Posts Tagged ‘Pain’

Meditation as Psychotherapy

December 5, 2017

The title of this post is identical to the title of Chapter 10 of a book by Daniel Goleman and Richard J. Davidson. The subtitle is “Science Reveals How Meditation Changes Your Mind, Brain, and Body. Meditation was not originally intended to treat psychological problems. However, in modern times it has shown promise in the treatment of some disorders, particularly depression and anxiety disorders. A meta-analysis of forty-seven studies on the application of meditation methods to treat patients with mental health problems found that meditation can lead to decreases in depression (especially severe depression), anxiety, and pain. They were about as effective as medications, but had no side effects. To a lesser degree, meditation can reduce the toll of psychological stress. Loving-kindness meditation may be especially beneficial to patients suffering from trauma, especially those with Post Traumatic Stress Disorder (PTSD).

Mindfulness as been melded with cognitive therapy to produce Mindfulness Based Cognitive Therapy (MBCT). MBCT has become the most empirically well-validated psychological treatment with a meditation basis. This integration is having a wide impact in the clinical world. Empirical tests of applications to an ever larger range of psychological disorders are underway. Although there have been occasional reports of the negative effects of meditation, the findings to date point to the potential promise of meditation-based strategies. The enormous increase in scientific research in these areas makes for an optimistic future.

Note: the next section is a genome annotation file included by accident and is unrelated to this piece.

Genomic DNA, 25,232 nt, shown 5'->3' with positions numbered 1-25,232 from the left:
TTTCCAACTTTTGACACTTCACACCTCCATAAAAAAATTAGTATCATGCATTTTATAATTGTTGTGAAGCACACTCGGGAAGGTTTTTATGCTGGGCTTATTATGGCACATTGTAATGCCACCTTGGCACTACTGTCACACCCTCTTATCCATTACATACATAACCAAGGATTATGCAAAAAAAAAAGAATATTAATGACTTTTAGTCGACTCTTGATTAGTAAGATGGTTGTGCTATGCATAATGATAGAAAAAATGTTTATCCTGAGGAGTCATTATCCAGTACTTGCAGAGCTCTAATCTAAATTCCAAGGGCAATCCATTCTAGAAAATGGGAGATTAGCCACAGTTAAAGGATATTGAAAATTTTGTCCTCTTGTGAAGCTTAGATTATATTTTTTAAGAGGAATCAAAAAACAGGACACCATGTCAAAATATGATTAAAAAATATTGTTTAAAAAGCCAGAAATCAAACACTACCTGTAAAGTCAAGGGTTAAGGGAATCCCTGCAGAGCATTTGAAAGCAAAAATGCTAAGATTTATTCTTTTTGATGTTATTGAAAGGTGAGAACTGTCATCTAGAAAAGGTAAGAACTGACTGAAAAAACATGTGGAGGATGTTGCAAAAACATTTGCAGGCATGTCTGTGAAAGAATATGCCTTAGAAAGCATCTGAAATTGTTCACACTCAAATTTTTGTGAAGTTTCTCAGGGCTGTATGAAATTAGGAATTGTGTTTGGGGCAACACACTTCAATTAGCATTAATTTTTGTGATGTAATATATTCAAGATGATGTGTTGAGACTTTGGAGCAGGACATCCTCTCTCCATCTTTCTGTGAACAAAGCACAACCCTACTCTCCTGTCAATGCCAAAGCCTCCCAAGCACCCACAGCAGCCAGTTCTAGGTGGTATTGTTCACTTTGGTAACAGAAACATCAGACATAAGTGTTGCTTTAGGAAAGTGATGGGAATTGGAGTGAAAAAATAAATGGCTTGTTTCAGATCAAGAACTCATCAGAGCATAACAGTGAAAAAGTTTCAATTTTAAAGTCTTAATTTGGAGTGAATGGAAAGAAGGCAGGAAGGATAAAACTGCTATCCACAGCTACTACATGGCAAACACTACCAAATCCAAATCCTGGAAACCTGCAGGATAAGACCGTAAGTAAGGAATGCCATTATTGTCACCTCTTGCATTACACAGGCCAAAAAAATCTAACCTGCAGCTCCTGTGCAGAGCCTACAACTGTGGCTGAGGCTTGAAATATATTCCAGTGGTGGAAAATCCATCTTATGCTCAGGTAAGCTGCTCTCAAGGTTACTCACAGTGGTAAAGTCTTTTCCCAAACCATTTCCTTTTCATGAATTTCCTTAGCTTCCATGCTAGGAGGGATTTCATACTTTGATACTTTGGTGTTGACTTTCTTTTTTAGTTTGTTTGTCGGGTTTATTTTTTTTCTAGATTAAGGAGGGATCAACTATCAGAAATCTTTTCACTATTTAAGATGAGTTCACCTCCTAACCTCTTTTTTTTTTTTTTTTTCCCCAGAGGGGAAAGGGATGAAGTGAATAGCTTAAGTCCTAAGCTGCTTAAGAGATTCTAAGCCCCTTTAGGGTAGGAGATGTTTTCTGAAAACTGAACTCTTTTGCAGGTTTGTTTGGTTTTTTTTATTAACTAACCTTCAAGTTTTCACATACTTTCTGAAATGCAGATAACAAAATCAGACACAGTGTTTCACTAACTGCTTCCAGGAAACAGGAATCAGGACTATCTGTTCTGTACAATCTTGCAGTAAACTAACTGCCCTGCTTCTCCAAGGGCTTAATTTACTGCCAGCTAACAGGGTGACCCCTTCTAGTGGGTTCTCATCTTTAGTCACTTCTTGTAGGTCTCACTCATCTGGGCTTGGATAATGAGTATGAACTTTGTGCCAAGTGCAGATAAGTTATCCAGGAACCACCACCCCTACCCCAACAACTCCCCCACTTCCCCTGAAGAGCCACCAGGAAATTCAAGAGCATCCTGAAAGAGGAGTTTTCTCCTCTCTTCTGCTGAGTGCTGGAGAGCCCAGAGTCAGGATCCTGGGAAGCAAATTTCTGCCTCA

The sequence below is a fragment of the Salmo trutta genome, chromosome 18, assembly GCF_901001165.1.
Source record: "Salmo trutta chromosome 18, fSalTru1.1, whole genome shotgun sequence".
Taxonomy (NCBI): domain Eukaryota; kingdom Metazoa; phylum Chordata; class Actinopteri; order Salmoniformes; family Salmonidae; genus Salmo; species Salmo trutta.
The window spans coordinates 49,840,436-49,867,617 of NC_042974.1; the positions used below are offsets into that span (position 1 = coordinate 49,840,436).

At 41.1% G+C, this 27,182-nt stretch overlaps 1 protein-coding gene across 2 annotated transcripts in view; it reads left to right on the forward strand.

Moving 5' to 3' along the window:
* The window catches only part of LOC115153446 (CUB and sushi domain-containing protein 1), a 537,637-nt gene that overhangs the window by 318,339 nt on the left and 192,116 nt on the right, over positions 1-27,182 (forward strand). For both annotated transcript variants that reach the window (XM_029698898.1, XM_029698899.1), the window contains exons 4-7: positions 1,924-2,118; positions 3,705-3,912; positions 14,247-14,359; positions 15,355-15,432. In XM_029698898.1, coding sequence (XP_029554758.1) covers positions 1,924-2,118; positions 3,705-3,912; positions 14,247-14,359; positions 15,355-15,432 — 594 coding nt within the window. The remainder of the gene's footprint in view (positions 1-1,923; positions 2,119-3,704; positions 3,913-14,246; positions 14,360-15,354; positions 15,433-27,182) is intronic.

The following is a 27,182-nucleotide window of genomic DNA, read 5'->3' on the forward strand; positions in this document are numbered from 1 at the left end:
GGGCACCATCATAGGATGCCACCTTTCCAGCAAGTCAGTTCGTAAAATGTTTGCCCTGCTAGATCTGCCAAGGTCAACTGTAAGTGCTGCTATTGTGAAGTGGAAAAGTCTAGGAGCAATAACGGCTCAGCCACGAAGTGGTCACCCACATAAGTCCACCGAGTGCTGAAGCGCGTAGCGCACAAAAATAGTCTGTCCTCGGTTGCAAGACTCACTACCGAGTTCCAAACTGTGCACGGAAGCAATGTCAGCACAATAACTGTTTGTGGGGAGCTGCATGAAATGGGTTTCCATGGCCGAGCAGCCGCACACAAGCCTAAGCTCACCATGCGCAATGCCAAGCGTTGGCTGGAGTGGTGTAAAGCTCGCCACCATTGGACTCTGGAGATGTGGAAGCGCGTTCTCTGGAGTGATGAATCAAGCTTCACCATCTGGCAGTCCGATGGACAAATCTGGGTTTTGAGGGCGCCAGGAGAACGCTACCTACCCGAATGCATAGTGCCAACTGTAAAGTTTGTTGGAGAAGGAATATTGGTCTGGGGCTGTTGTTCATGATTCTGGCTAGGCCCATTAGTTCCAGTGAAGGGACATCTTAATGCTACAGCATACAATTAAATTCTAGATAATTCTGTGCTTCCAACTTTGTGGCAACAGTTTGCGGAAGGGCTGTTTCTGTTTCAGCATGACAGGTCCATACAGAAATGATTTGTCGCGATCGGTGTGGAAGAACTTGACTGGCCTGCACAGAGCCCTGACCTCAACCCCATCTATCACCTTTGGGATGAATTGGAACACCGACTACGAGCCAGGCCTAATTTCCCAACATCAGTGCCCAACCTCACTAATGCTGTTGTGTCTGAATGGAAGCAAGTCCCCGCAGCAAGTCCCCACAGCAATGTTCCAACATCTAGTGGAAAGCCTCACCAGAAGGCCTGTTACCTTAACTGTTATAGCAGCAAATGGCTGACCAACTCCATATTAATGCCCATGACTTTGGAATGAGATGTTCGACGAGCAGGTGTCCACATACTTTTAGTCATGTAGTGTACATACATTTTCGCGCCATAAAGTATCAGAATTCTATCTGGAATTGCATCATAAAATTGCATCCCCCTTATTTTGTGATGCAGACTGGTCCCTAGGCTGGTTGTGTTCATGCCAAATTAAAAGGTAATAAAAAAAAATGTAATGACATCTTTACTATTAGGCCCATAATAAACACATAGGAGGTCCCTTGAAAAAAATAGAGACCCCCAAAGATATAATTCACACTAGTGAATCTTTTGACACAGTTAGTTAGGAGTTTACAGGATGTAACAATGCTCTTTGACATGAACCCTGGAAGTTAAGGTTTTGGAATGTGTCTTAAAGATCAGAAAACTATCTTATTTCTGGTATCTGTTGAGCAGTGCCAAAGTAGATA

Suggestible You 11

March 27, 2017

“Suggestible You” is the title of a book by Erik Vance.  The subtitle is “The Curious Science of Your Brain’s Ability to Deceive, Transform and Heal.  This is the eleventh post on this book. This post deals with depression.

Vance describes depression as like being chemically sedated into someone you don’t recognize.  He writes that given the choice, he might prefer excruciating chronic pain to depression, then goes on to note many people suffer from both.  He notes that about 7%  of Americans will experience clinical depression this year, losing the United States more than $200 billion.

It is clear that placebos are effective against depression.  Remember that to be declared effective the drug is compared against a placebo.  But when antidepressant drug tests are examined about 75% to 80% of their efficacy can be attributed to placebo effects.  Moreover, there was no real difference between high and low doses, which is odd.  Differences are expected with truly effective drugs.

Moreover, over the past few decals, scientists have noticed a distinct uptick in the power of the placebo effect on pain and depression trials.  Some experts even say that if Prozac had to compete against the placebo effect today, it would not have been cleared by the FDA.  Once a drug clears the Phase III, placebo-controlled trial, it is certified regardless of how it performs in later experiments.